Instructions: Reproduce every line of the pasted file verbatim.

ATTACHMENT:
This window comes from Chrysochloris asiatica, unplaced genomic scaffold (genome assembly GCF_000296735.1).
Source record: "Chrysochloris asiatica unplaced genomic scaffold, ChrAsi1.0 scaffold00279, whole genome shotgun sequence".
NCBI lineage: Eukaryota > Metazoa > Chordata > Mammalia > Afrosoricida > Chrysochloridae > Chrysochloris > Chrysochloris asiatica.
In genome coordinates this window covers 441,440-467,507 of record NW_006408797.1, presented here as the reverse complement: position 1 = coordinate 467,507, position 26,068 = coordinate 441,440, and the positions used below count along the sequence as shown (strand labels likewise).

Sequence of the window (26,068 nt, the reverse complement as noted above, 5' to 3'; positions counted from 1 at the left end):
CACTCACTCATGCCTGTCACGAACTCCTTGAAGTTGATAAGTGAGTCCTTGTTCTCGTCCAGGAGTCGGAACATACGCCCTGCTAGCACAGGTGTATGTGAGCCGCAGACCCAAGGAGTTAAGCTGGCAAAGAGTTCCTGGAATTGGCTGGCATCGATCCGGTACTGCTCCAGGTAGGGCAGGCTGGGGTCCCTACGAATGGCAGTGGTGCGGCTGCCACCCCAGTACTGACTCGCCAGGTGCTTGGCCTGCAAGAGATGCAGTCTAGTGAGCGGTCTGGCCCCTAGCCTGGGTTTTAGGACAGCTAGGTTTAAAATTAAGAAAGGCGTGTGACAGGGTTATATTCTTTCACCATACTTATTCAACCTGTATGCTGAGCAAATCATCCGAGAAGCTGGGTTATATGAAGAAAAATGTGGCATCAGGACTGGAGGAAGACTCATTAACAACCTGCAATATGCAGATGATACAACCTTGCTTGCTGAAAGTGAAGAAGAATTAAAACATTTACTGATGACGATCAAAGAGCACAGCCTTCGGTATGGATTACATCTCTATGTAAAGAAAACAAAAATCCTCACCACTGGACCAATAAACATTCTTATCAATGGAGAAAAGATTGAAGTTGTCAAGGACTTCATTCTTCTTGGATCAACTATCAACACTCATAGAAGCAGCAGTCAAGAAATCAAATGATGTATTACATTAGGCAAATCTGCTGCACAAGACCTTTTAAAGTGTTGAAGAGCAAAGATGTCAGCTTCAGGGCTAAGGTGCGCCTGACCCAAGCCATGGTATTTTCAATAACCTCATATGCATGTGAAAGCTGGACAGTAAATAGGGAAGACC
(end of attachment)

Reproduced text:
This window comes from Chrysochloris asiatica, unplaced genomic scaffold (genome assembly GCF_000296735.1).
Source record: "Chrysochloris asiatica unplaced genomic scaffold, ChrAsi1.0 scaffold00279, whole genome shotgun sequence".
NCBI lineage: Eukaryota > Metazoa > Chordata > Mammalia > Afrosoricida > Chrysochloridae > Chrysochloris > Chrysochloris asiatica.
In genome coordinates this window covers 441,440-467,507 of record NW_006408797.1, presented here as the reverse complement: position 1 = coordinate 467,507, position 26,068 = coordinate 441,440, and the positions used below count along the sequence as shown (strand labels likewise).

Sequence of the window (26,068 nt, the reverse complement as noted above, 5' to 3'; positions counted from 1 at the left end):
CACTCACTCATGCCTGTCACGAACTCCTTGAAGTTGATAAGTGAGTCCTTGTTCTCGTCCAGGAGTCGGAACATACGCCCTGCTAGCACAGGTGTATGTGAGCCGCAGACCCAAGGAGTTAAGCTGGCAAAGAGTTCCTGGAATTGGCTGGCATCGATCCGGTACTGCTCCAGGTAGGGCAGGCTGGGGTCCCTACGAATGGCAGTGGTGCGGCTGCCACCCCAGTACTGACTCGCCAGGTGCTTGGCCTGCAAGAGATGCAGTCTAGTGAGCGGTCTGGCCCCTAGCCTGGGTTTTAGGACAGCTAGGTTTAAAATTAAGAAAGGCGTGTGACAGGGTTATATTCTTTCACCATACTTATTCAACCTGTATGCTGAGCAAATCATCCGAGAAGCTGGGTTATATGAAGAAAAATGTGGCATCAGGACTGGAGGAAGACTCATTAACAACCTGCAATATGCAGATGATACAACCTTGCTTGCTGAAAGTGAAGAAGAATTAAAACATTTACTGATGACGATCAAAGAGCACAGCCTTCGGTATGGATTACATCTCTATGTAAAGAAAACAAAAATCCTCACCACTGGACCAATAAACATTCTTATCAATGGAGAAAAGATTGAAGTTGTCAAGGACTTCATTCTTCTTGGATCAACTATCAACACTCATAGAAGCAGCAGTCAAGAAATCAAATGATGTATTACATTAGGCAAATCTGCTGCACAAGACCTTTTAAAGTGTTGAAGAGCAAAGATGTCAGCTTCAGGGCTAAGGTGCGCCTGACCCAAGCCATGGTATTTTCAATAACCTCATATGCATGTGAAAGCTGGACAGTAAATAGGGAAGACC